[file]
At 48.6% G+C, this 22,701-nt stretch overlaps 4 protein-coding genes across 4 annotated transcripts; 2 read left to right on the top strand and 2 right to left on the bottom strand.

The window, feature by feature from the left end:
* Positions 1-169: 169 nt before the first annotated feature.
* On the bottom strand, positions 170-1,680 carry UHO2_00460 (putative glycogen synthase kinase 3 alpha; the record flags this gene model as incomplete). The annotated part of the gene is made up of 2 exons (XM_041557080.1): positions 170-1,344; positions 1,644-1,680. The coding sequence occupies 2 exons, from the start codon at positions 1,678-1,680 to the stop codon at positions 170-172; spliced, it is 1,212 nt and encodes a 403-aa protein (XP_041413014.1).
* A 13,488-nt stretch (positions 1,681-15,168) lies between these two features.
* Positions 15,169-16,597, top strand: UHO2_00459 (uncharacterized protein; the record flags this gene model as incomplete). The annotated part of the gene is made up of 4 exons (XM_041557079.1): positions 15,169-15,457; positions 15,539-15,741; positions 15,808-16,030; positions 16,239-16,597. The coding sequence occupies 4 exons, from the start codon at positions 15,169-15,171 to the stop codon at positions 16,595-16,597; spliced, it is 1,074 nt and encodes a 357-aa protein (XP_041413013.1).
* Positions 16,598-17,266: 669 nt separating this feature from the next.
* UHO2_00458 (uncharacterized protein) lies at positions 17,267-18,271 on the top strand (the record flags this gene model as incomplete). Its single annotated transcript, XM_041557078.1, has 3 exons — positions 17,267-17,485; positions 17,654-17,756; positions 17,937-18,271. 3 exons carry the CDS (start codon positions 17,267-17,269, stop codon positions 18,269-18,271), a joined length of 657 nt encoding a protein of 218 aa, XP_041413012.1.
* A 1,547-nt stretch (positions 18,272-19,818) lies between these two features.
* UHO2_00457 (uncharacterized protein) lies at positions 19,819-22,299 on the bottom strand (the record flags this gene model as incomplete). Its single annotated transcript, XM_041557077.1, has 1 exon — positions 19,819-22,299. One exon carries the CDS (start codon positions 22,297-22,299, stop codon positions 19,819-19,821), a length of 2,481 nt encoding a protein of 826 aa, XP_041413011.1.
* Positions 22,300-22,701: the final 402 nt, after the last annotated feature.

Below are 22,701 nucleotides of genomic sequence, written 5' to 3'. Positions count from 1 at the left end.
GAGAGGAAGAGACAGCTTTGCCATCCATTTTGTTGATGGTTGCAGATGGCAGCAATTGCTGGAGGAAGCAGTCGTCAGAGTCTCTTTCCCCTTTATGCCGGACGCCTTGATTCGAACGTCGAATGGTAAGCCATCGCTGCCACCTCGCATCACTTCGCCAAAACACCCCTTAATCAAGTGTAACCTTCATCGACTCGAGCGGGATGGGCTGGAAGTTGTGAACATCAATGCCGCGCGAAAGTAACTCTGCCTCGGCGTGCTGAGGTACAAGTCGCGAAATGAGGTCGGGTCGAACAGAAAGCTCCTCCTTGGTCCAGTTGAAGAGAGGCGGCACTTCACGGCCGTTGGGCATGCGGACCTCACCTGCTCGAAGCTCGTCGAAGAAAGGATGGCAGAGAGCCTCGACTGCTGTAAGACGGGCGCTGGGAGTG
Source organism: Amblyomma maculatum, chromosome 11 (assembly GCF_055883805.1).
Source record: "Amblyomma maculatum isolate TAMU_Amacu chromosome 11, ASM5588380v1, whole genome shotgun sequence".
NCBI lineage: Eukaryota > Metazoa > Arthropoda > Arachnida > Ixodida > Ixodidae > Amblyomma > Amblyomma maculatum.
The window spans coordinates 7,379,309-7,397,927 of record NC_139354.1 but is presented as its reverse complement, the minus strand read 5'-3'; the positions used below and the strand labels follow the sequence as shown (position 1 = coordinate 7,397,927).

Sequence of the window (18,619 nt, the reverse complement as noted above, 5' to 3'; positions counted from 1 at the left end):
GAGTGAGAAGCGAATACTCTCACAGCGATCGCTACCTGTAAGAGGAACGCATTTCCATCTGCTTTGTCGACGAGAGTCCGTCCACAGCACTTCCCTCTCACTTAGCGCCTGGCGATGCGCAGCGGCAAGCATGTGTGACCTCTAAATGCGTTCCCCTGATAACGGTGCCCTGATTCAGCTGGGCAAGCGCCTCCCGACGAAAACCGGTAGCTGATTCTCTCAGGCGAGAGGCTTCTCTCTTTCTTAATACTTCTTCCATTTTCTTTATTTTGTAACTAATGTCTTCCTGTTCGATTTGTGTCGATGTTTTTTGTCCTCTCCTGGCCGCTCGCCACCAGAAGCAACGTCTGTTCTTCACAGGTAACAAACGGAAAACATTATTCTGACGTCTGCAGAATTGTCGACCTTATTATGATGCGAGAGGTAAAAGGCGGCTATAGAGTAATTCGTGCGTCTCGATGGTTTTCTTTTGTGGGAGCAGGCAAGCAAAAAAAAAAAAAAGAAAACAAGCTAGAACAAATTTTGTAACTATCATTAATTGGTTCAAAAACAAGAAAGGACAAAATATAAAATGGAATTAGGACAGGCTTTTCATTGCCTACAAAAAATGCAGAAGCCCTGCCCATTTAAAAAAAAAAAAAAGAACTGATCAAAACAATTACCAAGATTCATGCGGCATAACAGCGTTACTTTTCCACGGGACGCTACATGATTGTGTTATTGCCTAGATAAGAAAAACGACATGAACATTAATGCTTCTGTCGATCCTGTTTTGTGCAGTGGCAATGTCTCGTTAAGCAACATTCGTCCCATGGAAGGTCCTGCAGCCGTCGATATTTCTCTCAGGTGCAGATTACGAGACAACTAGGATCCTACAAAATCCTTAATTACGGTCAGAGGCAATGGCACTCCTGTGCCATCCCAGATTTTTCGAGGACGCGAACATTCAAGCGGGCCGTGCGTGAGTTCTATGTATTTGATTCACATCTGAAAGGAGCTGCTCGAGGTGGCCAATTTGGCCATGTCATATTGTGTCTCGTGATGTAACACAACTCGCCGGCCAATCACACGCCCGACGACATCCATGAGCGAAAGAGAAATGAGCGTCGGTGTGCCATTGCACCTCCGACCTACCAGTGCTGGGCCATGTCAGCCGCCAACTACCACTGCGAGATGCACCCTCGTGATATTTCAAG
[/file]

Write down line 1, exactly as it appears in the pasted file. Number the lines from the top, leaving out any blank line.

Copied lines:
At 48.6% G+C, this 22,701-nt stretch overlaps 4 protein-coding genes across 4 annotated transcripts; 2 read left to right on the top strand and 2 right to left on the bottom strand.